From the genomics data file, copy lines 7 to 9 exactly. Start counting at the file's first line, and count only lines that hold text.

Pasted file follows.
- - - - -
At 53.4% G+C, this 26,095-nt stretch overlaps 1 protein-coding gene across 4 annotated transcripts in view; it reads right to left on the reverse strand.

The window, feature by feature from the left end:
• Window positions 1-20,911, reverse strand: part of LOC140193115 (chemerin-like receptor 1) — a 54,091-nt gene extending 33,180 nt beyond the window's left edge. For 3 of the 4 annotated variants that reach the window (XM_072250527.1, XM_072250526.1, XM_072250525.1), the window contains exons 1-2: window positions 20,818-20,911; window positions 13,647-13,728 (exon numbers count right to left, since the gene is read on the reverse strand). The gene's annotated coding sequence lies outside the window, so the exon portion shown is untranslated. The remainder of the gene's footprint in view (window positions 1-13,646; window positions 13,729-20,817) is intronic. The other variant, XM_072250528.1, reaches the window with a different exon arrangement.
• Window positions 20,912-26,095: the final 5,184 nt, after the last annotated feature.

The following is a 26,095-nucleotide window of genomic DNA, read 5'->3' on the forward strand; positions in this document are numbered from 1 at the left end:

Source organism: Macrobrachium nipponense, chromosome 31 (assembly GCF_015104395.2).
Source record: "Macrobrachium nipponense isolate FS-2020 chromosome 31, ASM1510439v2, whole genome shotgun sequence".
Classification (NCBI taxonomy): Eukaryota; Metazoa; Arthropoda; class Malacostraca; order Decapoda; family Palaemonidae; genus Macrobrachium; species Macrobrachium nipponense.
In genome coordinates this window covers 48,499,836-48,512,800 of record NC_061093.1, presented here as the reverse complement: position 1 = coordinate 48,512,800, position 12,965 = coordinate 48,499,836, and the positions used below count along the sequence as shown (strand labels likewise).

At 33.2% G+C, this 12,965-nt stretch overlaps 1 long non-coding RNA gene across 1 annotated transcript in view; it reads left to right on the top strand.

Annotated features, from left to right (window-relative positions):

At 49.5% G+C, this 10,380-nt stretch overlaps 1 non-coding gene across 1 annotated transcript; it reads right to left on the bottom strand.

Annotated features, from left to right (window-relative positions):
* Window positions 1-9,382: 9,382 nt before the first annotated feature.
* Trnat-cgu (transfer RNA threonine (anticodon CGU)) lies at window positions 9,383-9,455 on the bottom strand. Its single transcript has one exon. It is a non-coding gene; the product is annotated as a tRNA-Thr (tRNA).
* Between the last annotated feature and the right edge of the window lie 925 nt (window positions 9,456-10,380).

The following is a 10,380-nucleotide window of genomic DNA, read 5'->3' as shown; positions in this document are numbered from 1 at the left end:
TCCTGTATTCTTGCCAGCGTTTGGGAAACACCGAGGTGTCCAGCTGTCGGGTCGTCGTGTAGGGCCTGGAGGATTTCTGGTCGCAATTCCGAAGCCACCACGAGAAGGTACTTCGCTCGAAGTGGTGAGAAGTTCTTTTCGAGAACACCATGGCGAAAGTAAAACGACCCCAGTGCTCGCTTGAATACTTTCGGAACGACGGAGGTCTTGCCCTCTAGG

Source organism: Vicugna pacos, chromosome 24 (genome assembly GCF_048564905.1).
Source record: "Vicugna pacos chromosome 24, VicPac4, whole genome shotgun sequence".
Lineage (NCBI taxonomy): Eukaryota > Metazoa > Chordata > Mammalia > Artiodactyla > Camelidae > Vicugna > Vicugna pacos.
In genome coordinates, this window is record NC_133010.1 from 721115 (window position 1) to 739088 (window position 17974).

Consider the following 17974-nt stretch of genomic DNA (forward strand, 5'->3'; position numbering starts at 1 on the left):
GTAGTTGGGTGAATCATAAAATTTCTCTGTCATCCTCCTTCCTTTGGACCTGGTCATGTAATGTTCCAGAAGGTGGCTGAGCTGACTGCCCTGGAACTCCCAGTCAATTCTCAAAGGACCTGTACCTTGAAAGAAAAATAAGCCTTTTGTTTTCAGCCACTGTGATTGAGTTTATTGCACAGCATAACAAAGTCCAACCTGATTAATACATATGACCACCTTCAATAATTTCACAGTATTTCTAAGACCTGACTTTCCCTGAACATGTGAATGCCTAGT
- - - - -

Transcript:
Source record: "Macrobrachium nipponense isolate FS-2020 chromosome 31, ASM1510439v2, whole genome shotgun sequence".
Classification (NCBI taxonomy): Eukaryota; Metazoa; Arthropoda; class Malacostraca; order Decapoda; family Palaemonidae; genus Macrobrachium; species Macrobrachium nipponense.
In genome coordinates this window covers 48,499,836-48,512,800 of record NC_061093.1, presented here as the reverse complement: position 1 = coordinate 48,512,800, position 12,965 = coordinate 48,499,836, and the positions used below count along the sequence as shown (strand labels likewise).